The U.S. needs to invest in its domestic capabilities for critical materials, minerals and semiconductors to better ensure the availability and resilience of its supply chains for national and economic security, says a White House report released Tuesday that examined vulnerabilities in four product areas.

Among the report’s recommendations are that Congress provide at least $50 billion for investing in the domestic manufacturing of advanced semiconductors and foster research and development for computer chips to make sure they are developed and manufactured in the U.S.

The report also says a new interagency working group, led by the Department of Interior, has been established to find sites in the U.S. to develop and produce critical minerals sustainably and responsibly.

“China was estimated to control 55 percent of global rare earths mining capacity in 2020 and 85 percent of rare earths refining,” says the 250-page report, Building Resilient Supply Chains, Revitalizing American Manufacturing, and Fostering Broad-Based Growth. “The United States must secure reliable and sustainable supplies of critical minerals and metals to ensure resilience across U.S. manufacturing and defense needs, and do so in a manner consistent with America’s labor, environmental, equity and other values.”

The report includes four assessments of supply chain vulnerabilities in the areas of semiconductor manufacturing and advanced packaging, large capacity batteries, critical minerals and materials, and pharmaceuticals and their ingredients. The Department of Commerce led the semiconductor review and the Department of Defense assessed critical minerals and minerals.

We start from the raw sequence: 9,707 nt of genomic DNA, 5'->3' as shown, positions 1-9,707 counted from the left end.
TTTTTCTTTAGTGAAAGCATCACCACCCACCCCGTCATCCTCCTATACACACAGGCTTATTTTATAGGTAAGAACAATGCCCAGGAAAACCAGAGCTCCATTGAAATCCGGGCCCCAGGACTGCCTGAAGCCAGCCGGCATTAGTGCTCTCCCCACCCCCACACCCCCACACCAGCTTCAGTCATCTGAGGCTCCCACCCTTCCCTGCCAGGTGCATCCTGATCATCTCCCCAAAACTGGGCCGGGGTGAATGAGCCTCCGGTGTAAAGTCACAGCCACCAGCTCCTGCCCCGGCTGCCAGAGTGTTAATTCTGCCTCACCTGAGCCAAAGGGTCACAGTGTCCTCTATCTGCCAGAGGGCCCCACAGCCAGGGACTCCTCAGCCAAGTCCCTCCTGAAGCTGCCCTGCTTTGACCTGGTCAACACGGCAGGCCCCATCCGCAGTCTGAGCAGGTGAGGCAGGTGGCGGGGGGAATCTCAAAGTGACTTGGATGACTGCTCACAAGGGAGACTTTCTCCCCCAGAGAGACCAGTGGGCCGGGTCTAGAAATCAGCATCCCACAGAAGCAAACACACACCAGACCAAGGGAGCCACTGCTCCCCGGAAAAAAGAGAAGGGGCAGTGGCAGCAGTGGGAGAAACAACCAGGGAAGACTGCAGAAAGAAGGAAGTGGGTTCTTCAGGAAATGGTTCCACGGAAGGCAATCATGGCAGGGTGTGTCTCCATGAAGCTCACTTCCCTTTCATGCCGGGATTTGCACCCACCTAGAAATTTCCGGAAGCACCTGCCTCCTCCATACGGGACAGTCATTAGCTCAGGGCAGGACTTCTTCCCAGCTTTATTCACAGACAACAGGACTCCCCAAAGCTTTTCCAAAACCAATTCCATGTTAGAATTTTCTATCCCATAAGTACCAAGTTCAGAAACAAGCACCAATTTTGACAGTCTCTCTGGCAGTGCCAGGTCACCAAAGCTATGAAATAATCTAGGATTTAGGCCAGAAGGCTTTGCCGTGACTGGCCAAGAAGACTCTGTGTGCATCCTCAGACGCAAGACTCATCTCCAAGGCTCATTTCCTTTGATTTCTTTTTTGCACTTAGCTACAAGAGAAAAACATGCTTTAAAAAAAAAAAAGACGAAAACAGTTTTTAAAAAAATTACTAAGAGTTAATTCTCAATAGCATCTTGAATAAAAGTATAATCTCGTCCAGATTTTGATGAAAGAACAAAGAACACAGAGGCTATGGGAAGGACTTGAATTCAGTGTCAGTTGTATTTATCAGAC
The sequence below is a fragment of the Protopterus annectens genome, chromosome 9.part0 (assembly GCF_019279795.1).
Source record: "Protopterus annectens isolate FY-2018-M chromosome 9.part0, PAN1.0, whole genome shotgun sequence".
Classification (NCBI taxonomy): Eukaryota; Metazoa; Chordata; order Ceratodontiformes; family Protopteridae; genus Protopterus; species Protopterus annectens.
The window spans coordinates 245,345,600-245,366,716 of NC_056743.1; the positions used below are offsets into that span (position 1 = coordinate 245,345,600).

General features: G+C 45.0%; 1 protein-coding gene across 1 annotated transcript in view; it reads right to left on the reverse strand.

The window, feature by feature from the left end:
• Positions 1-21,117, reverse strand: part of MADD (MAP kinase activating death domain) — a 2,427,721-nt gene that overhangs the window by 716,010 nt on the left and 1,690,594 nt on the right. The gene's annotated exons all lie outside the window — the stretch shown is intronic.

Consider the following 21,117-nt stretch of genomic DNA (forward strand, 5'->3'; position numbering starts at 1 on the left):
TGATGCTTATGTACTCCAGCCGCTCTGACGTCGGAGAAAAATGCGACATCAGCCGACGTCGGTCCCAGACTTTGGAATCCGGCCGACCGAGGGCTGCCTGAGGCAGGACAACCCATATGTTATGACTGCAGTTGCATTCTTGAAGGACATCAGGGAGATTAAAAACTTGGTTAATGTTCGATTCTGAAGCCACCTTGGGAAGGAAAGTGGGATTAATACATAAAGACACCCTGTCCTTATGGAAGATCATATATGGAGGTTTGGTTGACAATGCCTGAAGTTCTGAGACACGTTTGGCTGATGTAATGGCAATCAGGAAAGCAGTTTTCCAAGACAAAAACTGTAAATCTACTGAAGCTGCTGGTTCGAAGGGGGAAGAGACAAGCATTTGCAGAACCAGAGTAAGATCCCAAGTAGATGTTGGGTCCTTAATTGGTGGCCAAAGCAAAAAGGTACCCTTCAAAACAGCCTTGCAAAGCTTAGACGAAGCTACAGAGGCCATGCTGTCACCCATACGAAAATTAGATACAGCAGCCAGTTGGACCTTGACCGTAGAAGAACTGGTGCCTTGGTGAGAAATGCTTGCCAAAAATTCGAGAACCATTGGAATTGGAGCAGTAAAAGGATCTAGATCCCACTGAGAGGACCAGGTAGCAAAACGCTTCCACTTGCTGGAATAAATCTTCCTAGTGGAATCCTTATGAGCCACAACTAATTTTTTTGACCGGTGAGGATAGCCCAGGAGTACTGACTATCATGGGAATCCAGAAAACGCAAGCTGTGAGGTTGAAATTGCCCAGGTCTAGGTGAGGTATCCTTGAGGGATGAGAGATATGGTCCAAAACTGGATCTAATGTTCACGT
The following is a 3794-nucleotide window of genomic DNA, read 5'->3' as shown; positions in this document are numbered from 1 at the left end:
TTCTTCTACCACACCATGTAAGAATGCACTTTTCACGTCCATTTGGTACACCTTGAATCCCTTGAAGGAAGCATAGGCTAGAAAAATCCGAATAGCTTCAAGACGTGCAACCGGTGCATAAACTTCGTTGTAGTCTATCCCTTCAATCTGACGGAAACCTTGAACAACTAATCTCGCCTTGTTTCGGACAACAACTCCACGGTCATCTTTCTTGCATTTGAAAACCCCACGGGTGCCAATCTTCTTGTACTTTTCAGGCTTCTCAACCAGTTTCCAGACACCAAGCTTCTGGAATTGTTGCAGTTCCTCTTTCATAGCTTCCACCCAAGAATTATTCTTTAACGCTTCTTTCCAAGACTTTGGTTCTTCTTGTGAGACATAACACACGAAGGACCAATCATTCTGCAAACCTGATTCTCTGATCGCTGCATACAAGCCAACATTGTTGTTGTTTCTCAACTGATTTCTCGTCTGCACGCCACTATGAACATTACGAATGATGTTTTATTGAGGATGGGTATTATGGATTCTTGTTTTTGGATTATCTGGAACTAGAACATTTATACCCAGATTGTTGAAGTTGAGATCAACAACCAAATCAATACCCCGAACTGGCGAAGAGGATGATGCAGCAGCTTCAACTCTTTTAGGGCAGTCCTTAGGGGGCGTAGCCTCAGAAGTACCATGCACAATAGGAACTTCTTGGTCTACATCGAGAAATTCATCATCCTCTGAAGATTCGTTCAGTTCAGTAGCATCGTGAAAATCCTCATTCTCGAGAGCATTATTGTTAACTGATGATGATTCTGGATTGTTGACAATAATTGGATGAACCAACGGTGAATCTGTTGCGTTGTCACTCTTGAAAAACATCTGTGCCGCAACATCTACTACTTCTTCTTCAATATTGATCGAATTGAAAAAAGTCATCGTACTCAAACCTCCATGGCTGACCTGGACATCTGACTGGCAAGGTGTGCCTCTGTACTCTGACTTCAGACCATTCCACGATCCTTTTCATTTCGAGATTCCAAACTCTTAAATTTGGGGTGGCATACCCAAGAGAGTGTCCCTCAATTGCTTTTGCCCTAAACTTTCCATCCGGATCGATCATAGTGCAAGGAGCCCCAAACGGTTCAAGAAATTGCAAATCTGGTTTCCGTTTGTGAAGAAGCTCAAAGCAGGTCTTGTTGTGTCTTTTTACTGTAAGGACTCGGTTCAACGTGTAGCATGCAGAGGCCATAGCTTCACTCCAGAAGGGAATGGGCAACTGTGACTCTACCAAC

The 100-day reviews were done at the behest of Executive Order 14017, which was issued by President Joe Biden on February 24, to strengthen the resiliency of U.S. supply chains. The directive also calls for reviews of six industrial base sectors critical to national and economic security, including the defense industrial base, and the information and communications technology industrial base.

The industrial base reviews are ongoing and will be completed by February 24, 2022.

DoD in its assessment of critical minerals and materials highlights that even though the U.S. military relies heavily for these items, civilian industries are at greater risk to disruptions.

“The concentration of global supply chains for strategic and critical materials in China creates risk of disruption and politicized trade practices, including the use of forced labor,” Defense Secretary Lloyd Austin said in a statement. “Though DoD has requirements for strategic and critical materials, the civilian economy would bear the brunt of the harm from a supply disruption event.”

Semiconductors, critical minerals and materials are used in everything from household appliances, consumer electronics and advanced weapons.

DoD’s recommendations included in its section of the report call for public-private efforts to work toward “sustainability standards” for the production of strategic and critical minerals, including requiring sustainability as a feature of U.S. government procurement. Other recommendations include expanding domestic development, manufacturing and recycling, take advantage of existing mechanisms like the Defense Production Act to issue grants and loans to subsidize and incentivize industrial capacity and to acquire materials, use existing laws to convene industry to identify opportunities to expand domestic production, expand research and development efforts across government to go beyond early-stage efforts and include demonstration efforts and commercialization, and strengthening U.S. stockpiles.